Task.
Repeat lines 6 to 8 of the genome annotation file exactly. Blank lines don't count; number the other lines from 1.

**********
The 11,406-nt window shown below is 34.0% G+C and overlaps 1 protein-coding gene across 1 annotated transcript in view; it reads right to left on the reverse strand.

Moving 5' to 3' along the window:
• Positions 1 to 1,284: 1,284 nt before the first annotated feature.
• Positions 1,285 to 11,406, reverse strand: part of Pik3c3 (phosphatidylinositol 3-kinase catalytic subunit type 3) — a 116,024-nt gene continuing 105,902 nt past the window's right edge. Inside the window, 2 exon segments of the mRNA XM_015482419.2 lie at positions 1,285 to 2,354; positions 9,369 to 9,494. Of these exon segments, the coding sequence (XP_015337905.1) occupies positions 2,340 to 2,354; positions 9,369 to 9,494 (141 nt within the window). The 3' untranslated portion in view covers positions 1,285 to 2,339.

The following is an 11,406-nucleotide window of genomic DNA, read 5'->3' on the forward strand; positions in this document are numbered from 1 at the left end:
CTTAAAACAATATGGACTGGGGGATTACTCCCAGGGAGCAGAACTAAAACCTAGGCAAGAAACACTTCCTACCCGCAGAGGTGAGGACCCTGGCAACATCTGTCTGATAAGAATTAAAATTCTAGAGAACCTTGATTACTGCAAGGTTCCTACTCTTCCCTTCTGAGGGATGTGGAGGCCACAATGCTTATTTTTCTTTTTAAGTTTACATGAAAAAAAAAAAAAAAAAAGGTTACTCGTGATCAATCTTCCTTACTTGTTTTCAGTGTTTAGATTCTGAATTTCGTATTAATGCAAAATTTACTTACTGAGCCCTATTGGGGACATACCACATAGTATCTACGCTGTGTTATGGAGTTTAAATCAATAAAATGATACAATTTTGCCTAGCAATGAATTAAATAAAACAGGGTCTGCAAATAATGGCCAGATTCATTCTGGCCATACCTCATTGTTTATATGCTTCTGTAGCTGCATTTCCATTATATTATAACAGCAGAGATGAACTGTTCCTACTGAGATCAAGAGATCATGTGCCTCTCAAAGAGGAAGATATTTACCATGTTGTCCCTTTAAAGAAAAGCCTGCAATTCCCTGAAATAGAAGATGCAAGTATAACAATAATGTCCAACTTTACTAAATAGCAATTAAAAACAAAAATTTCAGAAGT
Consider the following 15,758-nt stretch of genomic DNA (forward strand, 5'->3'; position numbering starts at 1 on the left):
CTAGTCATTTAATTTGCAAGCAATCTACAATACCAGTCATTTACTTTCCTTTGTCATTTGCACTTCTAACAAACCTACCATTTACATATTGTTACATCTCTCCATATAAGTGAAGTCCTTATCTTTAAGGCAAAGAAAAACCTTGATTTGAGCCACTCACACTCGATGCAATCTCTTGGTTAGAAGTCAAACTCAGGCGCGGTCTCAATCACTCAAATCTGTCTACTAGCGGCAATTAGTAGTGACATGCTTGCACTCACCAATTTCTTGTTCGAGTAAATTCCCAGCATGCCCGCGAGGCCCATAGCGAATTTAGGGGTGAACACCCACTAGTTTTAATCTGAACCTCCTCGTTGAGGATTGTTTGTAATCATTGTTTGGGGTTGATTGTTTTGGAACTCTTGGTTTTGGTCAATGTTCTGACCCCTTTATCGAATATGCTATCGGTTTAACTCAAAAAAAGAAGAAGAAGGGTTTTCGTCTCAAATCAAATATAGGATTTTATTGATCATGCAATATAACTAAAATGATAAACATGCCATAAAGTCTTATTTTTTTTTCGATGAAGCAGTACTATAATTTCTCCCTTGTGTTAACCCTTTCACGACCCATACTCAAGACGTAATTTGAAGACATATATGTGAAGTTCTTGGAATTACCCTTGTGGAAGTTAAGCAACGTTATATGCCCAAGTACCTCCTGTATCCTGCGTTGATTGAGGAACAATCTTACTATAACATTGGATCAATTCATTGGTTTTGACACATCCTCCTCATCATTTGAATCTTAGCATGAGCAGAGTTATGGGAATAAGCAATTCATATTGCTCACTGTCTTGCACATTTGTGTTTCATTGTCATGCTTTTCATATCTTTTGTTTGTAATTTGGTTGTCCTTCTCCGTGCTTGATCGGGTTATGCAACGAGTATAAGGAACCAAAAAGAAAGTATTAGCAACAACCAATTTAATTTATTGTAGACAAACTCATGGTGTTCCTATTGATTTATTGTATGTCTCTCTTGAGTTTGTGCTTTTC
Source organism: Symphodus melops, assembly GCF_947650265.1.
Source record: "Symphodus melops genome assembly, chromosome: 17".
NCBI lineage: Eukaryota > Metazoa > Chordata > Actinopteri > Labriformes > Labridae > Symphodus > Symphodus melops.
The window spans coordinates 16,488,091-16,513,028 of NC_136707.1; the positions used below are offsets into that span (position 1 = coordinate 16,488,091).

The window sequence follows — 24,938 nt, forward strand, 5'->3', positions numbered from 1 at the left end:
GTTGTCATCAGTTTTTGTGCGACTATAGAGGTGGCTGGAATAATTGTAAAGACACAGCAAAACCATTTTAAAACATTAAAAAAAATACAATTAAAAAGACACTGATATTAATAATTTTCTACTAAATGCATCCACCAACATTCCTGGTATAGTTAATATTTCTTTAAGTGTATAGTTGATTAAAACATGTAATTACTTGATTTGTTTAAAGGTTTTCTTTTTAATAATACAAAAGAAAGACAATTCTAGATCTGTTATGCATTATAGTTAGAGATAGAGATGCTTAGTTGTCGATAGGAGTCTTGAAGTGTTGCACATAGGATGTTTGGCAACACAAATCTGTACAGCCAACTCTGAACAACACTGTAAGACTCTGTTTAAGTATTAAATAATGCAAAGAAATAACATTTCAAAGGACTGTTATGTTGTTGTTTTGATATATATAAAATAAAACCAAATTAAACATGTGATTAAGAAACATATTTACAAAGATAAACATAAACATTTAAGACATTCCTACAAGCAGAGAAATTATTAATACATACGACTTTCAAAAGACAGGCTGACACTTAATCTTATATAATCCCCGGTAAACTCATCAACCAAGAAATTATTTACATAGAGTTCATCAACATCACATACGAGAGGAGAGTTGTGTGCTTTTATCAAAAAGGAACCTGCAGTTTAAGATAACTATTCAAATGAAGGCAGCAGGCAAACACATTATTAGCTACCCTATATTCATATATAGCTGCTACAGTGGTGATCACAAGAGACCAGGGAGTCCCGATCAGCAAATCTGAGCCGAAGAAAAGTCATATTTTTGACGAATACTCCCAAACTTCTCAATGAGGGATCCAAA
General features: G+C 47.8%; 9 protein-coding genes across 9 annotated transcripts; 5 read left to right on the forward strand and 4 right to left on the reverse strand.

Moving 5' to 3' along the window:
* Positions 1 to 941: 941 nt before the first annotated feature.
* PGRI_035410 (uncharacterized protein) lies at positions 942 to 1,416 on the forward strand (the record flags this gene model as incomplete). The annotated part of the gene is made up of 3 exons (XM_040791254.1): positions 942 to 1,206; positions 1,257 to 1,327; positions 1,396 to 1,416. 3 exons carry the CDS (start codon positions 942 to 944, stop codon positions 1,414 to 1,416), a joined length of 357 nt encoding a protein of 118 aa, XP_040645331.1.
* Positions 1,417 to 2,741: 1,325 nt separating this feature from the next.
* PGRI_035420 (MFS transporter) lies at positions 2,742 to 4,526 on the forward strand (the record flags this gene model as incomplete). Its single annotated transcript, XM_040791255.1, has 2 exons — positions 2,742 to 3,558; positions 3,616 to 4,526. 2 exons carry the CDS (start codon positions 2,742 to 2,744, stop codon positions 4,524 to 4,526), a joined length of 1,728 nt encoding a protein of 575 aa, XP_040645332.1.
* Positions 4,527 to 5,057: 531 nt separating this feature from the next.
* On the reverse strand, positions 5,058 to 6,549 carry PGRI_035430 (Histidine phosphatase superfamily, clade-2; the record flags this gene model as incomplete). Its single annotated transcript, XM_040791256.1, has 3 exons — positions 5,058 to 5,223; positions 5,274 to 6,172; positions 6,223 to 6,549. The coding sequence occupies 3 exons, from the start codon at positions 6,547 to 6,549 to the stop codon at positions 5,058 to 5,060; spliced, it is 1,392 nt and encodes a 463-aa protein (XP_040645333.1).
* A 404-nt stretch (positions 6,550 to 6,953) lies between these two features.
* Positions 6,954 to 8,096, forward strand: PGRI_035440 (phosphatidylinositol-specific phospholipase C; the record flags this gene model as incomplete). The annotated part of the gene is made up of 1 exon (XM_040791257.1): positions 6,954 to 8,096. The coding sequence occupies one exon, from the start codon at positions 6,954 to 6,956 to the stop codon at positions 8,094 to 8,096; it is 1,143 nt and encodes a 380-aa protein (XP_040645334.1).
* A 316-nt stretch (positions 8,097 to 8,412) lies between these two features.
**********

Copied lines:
CTTAAAACAATATGGACTGGGGGATTACTCCCAGGGAGCAGAACTAAAACCTAGGCAAGAAACACTTCCTACCCGCAGAGGTGAGGACCCTGGCAACATCTGTCTGATAAGAATTAAAATTCTAGAGAACCTTGATTACTGCAAGGTTCCTACTCTTCCCTTCTGAGGGATGTGGAGGCCACAATGCTTATTTTTCTTTTTAAGTTTACATGAAAAAAAAAAAAAAAAAAGGTTACTCGTGATCAATCTTCCTTACTTGTTTTCAGTGTTTAGATTCTGAATTTCGTATTAATGCAAAATTTACTTACTGAGCCCTATTGGGGACATACCACATAGTATCTACGCTGTGTTATGGAGTTTAAATCAATAAAATGATACAATTTTGCCTAGCAATGAATTAAATAAAACAGGGTCTGCAAATAATGGCCAGATTCATTCTGGCCATACCTCATTGTTTATATGCTTCTGTAGCTGCATTTCCATTATATTATAACAGCAGAGATGAACTGTTCCTACTGAGATCAAGAGATCATGTGCCTCTCAAAGAGGAAGATATTTACCATGTTGTCCCTTTAAAGAAAAGCCTGCAATTCCCTGAAATAGAAGATGCAAGTATAACAATAATGTCCAACTTTACTAAATAGCAATTAAAAACAAAAATTTCAGAAGT
Consider the following 15,758-nt stretch of genomic DNA (forward strand, 5'->3'; position numbering starts at 1 on the left):
CTAGTCATTTAATTTGCAAGCAATCTACAATACCAGTCATTTACTTTCCTTTGTCATTTGCACTTCTAACAAACCTACCATTTACATATTGTTACATCTCTCCATATAAGTGAAGTCCTTATCTTTAAGGCAAAGAAAAACCTTGATTTGAGCCACTCACACTCGATGCAATCTCTTGGTTAGAAGTCAAACTCAGGCGCGGTCTCAATCACTCAAATCTGTCTACTAGCGGCAATTAGTAGTGACATGCTTGCACTCACCAATTTCTTGTTCGAGTAAATTCCCAGCATGCCCGCGAGGCCCATAGCGAATTTAGGGGTGAACACCCACTAGTTTTAATCTGAACCTCCTCGTTGAGGATTGTTTGTAATCATTGTTTGGGGTTGATTGTTTTGGAACTCTTGGTTTTGGTCAATGTTCTGACCCCTTTATCGAATATGCTATCGGTTTAACTCAAAAAAAGAAGAAGAAGGGTTTTCGTCTCAAATCAAATATAGGATTTTATTGATCATGCAATATAACTAAAATGATAAACATGCCATAAAGTCTTATTTTTTTTTCGATGAAGCAGTACTATAATTTCTCCCTTGTGTTAACCCTTTCACGACCCATACTCAAGACGTAATTTGAAGACATATATGTGAAGTTCTTGGAATTACCCTTGTGGAAGTTAAGCAACGTTATATGCCCAAGTACCTCCTGTATCCTGCGTTGATTGAGGAACAATCTTACTATAACATTGGATCAATTCATTGGTTTTGACACATCCTCCTCATCATTTGAATCTTAGCATGAGCAGAGTTATGGGAATAAGCAATTCATATTGCTCACTGTCTTGCACATTTGTGTTTCATTGTCATGCTTTTCATATCTTTTGTTTGTAATTTGGTTGTCCTTCTCCGTGCTTGATCGGGTTATGCAACGAGTATAAGGAACCAAAAAGAAAGTATTAGCAACAACCAATTTAATTTATTGTAGACAAACTCATGGTGTTCCTATTGATTTATTGTATGTCTCTCTTGAGTTTGTGCTTTTC